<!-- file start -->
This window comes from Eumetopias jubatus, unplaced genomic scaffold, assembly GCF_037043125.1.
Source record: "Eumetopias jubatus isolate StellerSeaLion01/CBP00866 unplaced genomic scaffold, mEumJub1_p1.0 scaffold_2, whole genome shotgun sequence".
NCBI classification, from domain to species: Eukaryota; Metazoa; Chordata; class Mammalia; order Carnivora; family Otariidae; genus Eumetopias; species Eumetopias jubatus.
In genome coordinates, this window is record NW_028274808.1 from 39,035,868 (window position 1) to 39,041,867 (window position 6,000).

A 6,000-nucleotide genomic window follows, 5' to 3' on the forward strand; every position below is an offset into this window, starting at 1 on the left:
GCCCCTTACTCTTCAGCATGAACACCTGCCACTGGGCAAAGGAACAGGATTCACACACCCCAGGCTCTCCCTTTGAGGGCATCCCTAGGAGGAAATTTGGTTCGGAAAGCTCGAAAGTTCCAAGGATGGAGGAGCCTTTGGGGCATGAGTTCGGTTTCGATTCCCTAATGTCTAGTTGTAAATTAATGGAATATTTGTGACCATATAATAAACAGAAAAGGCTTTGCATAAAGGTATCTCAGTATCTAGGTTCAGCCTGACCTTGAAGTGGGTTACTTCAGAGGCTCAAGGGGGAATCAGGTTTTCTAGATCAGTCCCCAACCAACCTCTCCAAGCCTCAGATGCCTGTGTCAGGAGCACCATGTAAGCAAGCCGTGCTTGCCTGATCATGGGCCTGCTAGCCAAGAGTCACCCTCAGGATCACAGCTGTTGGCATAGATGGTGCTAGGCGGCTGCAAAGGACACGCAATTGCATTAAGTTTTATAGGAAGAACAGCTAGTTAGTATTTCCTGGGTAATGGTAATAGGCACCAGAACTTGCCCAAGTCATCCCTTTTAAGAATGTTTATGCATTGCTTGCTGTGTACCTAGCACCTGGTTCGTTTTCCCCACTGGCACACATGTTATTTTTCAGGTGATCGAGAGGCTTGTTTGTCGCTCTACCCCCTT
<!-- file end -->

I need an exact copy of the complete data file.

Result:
This window comes from Eumetopias jubatus, unplaced genomic scaffold, assembly GCF_037043125.1.
Source record: "Eumetopias jubatus isolate StellerSeaLion01/CBP00866 unplaced genomic scaffold, mEumJub1_p1.0 scaffold_2, whole genome shotgun sequence".
NCBI classification, from domain to species: Eukaryota; Metazoa; Chordata; class Mammalia; order Carnivora; family Otariidae; genus Eumetopias; species Eumetopias jubatus.
In genome coordinates, this window is record NW_028274808.1 from 39,035,868 (window position 1) to 39,041,867 (window position 6,000).

A 6,000-nucleotide genomic window follows, 5' to 3' on the forward strand; every position below is an offset into this window, starting at 1 on the left:
GCCCCTTACTCTTCAGCATGAACACCTGCCACTGGGCAAAGGAACAGGATTCACACACCCCAGGCTCTCCCTTTGAGGGCATCCCTAGGAGGAAATTTGGTTCGGAAAGCTCGAAAGTTCCAAGGATGGAGGAGCCTTTGGGGCATGAGTTCGGTTTCGATTCCCTAATGTCTAGTTGTAAATTAATGGAATATTTGTGACCATATAATAAACAGAAAAGGCTTTGCATAAAGGTATCTCAGTATCTAGGTTCAGCCTGACCTTGAAGTGGGTTACTTCAGAGGCTCAAGGGGGAATCAGGTTTTCTAGATCAGTCCCCAACCAACCTCTCCAAGCCTCAGATGCCTGTGTCAGGAGCACCATGTAAGCAAGCCGTGCTTGCCTGATCATGGGCCTGCTAGCCAAGAGTCACCCTCAGGATCACAGCTGTTGGCATAGATGGTGCTAGGCGGCTGCAAAGGACACGCAATTGCATTAAGTTTTATAGGAAGAACAGCTAGTTAGTATTTCCTGGGTAATGGTAATAGGCACCAGAACTTGCCCAAGTCATCCCTTTTAAGAATGTTTATGCATTGCTTGCTGTGTACCTAGCACCTGGTTCGTTTTCCCCACTGGCACACATGTTATTTTTCAGGTGATCGAGAGGCTTGTTTGTCGCTCTACCCCCTT